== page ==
This caused me to think about the convergence of factors associated with restoring seriously ill patients to health. These patients are connected to numerous monitors that give important information to the group of clinicians providing care. Soon we may have additional monitoring capabilities to identify loss of complexity, which could enable caregivers to respond earlier and provide more effective rescue care. But then what? Once team members have the information, they need to go into action to provide the care the patient needs. And how do we know whether, at that moment, the team is "healthy” enough to provide that care? What is the status of the relational coordination (the subject of a recent Plexus call) of the team providing care? What is staffing like? Fatigue? How quickly are clinicians responding to their patients’ changes in condition? What if we had the ability to stream this kind of information together and have that displayed on monitors, reflecting the unit’s "health?” Maybe the unit’s vital signs are as important in determining the outcomes of care as the vital signs of the patients for whom they’re providing care. Please share any thoughts or ideas you have below, or email me at

Tags:  catching butterflies  cohn  complexity  health  healthcare  relationships 

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A Helping of Behavior Change With Lunch

Posted By Prucia Buscell, Thursday, October 11, 2012

New Law, Shape Up Somerville, and a French Lesson

Under the newly implemented Healthy, Hunger-Free Kids Act schools are required to serve nourishing lunches with fewer calories, less fat and mandatory fruits and vegetables. But legislation can’t make kids eat what’s good for them, and often they won’t.

Across the country youngsters who miss their habitual chocolate milk, cookies, french-fries and cheese nachos are rebelling by slipping away to buy junk food from school vending machines and off campus merchants, and brown bagging goodies from home. Some student have posted YouTube videos mocking the meals, singing protest songs, and feigning collapse from hunger.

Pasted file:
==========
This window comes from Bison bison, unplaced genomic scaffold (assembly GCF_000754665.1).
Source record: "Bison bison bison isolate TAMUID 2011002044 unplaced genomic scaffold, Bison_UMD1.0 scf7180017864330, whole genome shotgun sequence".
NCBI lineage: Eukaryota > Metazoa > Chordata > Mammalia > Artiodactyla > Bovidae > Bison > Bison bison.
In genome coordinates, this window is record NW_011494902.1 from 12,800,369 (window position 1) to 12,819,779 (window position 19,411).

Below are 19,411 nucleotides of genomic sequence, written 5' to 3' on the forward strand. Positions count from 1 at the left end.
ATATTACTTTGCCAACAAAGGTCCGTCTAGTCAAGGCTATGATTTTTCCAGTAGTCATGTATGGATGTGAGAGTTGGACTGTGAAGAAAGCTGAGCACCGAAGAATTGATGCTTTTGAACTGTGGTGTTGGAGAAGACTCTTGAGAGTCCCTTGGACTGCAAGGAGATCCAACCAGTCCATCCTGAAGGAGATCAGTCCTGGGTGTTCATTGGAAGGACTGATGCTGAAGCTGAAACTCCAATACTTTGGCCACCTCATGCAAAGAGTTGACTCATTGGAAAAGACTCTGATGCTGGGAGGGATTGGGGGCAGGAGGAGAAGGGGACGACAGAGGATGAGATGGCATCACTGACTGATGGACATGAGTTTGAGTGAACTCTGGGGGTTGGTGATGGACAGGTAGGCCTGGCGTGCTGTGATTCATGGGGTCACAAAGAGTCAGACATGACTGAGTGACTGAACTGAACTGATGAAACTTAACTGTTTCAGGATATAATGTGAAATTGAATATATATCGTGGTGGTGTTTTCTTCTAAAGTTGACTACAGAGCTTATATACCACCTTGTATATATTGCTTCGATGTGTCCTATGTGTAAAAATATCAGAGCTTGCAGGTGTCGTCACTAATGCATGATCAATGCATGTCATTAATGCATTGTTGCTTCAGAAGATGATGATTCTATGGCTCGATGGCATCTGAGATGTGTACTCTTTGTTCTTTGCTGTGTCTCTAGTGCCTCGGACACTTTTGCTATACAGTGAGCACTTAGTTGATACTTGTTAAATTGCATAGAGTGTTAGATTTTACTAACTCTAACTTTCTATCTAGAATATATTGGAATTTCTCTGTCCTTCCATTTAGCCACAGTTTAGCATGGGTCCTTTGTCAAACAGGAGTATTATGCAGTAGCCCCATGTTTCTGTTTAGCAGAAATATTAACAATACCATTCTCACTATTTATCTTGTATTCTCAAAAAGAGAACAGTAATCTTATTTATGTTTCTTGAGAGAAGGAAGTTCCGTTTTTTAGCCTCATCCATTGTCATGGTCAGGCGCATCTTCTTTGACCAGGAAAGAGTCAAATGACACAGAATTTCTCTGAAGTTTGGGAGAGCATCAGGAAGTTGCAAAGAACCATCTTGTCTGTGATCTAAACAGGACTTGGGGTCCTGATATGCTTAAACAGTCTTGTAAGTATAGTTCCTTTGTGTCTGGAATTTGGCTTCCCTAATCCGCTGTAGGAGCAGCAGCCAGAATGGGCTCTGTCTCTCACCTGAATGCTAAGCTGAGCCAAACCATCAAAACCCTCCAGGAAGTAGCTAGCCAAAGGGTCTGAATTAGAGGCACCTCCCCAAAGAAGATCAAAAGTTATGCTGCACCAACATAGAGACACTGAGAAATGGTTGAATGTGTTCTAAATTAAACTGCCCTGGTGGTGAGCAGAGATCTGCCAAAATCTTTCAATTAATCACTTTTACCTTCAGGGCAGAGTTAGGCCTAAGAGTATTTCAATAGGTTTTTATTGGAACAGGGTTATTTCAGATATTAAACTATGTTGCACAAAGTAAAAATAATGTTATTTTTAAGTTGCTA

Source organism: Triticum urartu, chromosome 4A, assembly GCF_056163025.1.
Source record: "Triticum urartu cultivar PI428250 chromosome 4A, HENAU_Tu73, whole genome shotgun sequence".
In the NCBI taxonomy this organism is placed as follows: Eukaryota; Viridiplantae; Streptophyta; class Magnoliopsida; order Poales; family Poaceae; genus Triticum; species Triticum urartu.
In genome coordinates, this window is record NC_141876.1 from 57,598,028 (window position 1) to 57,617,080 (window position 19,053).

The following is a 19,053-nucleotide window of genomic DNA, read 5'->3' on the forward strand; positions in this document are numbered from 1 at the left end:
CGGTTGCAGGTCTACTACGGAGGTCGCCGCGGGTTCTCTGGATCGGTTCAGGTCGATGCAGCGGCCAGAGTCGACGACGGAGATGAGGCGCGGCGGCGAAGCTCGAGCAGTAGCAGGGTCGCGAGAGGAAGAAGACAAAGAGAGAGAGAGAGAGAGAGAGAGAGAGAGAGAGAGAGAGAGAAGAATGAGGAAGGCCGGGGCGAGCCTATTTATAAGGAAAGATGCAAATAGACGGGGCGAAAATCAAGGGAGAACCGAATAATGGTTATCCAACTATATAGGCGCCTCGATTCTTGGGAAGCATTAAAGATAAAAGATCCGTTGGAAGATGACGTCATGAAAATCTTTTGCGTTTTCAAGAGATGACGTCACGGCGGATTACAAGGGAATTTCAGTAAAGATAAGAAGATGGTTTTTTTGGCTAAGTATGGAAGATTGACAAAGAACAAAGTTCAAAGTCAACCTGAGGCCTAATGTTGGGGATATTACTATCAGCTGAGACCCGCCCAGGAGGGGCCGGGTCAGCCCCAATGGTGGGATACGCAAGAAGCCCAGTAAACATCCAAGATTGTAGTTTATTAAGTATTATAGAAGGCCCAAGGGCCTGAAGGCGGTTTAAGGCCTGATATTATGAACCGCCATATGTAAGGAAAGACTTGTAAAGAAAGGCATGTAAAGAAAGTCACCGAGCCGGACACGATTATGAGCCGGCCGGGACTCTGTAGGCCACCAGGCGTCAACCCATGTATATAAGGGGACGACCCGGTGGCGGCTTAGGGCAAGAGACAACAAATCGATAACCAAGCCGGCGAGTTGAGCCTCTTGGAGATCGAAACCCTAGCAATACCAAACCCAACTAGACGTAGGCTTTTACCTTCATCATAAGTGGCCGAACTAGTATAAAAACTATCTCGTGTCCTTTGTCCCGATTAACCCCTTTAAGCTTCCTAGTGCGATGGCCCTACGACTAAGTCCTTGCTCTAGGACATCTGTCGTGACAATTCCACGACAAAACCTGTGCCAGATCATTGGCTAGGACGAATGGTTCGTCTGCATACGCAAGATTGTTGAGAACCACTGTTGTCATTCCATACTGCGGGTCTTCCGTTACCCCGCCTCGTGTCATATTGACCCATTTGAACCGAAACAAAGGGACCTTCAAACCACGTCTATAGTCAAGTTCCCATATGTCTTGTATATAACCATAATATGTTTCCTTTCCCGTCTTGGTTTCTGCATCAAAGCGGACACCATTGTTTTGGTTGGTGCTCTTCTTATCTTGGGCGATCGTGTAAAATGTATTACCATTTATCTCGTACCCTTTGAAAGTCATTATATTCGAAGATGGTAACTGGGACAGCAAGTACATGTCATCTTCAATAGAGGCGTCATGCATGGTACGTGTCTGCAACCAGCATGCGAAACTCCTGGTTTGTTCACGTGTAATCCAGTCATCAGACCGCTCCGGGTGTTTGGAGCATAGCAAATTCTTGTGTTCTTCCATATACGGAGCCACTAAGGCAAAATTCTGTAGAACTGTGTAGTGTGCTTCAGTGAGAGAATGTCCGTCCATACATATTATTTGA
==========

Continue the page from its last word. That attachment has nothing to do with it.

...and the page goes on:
A New York Times story by Vivian Yee describes a lunch strike in a Pittsburgh suburb and a boycott in town near Milwaukee. In New Jersey more than 1,200 people have joined a Facebook group urging Parsippany Hills High School students to boycott school lunches. The Times story is accompanied by a photo showing the mandatory vegetables and fruits in the lunch room trash.

While there formerly was no restriction on calories, new requirements limit high school lunches to 850 calories, and middle school lunches to 700 calories. Elementary school lunches are limited to 650 calories. Kids who throw away substantial portions will have even fewer calories. If schools still serve fries and pizza, the portions are smaller, have less fat, and the pizza is likely to have whole wheat crust and low fat cheese. Portions of meats and carbohydrates are smaller and fruits and vegetables aren’t always appreciated. Obesity is known to cause and exacerbate many chronic diseases, including diabetes, heart trouble and cancer, and obesity an chronic illnesses in the U.S. have been increasing for decades. The CDC reports that some 12.5 million children and adolescents between ages 2 and 19 are obese-that’s 17 percent of that age group, and poor kids are especially prone to obesity. Among low income preschool children, the CDC reports, one in seven is obese.

What can influence youngsters to like eating eat what’s good for them? The Times story quotes William McCarthy, a professor of public health and psychology at the university of California at Los Angeles. He says research shows kids need to be exposed to vegetables 10 to 12 times before they will start to eat them on their own, so one strategy is just waiting. Several school districts are providing lessons about healthy eating in class, offering free samples, creating gardens kids can tend, and educating students about locally grown food.